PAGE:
Cyber attacks have been in the news consistently and for long enough for us to be sure they’re now inevitable. The question we need to be asking is how to handle them when they happen.
An article by the Harvard Business Review called “Cyber attacks are inevitable. Is your company prepared?” says: “Hackers constantly and consistently test your defenses and reactions. You must do the same.”
It also quotes a Poneman survey which found that 47% of organisations have not assessed their readiness to withstand a cyber attack. In other words, the first time these organisations will test their incident response plan will be at the worst possible time, when they’re in the middle of a cyber attack.
The quicker your organisation can detect and respond to a security incident, the less likely it’ll have a serious impact on your data, customer trust, reputation and possible loss of income.
How can you prepare for a cyber attack?
The first thing to do is create an incident response plan.
The next is to sit down and test that plan using practical, think-it-through exercises. The HBR has found – through its work helping organisations of all sizes, from small and domestic to enterprise and international – that fire drills and table top exercises are a great way to prepare for the worst. Doing these exercises usually exposes something that wasn’t previously obvious, such as:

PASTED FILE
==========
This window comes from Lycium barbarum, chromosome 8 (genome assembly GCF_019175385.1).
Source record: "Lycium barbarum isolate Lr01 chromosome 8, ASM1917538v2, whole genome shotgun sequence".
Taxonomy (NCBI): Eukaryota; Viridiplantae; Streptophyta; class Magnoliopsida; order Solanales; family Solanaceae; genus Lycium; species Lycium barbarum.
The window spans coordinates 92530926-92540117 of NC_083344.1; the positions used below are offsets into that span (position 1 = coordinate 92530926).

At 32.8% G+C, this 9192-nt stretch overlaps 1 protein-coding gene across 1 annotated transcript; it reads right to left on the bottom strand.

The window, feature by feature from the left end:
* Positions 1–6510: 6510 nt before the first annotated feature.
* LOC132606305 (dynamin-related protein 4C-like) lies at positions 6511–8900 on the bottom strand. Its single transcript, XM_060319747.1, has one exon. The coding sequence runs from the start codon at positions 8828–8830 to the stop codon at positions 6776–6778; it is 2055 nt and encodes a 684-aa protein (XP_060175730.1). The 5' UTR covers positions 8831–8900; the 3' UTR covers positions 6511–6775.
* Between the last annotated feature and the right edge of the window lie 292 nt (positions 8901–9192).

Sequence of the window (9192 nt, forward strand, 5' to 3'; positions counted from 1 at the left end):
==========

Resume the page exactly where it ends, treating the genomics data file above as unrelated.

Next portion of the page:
- Flaws in your plan
- Who to call
- Unexpected risks
- Impacts that are beyond business continuity
- The need to invest more in cyber security
Through practical exercises you should be able to establish what isn’t going to work, and then fix what needs fixing before it’s put in action.
The next thing to do is test your plan so that actions per person are clear in the event of a cyber emergency:
- Get your team together
- Sketch the scene of a likely cyber incident
- Create the scene, giving each team member a role in the recovery
- Discuss and agree on action plans
- Regularly test your backup and cyber security, and business continuity plan.
HBV reports that companies who carry out fire drills and table top exercises say they’re better prepared for a cyber attack and more cohesive as a team in the face of any kind of crisis.
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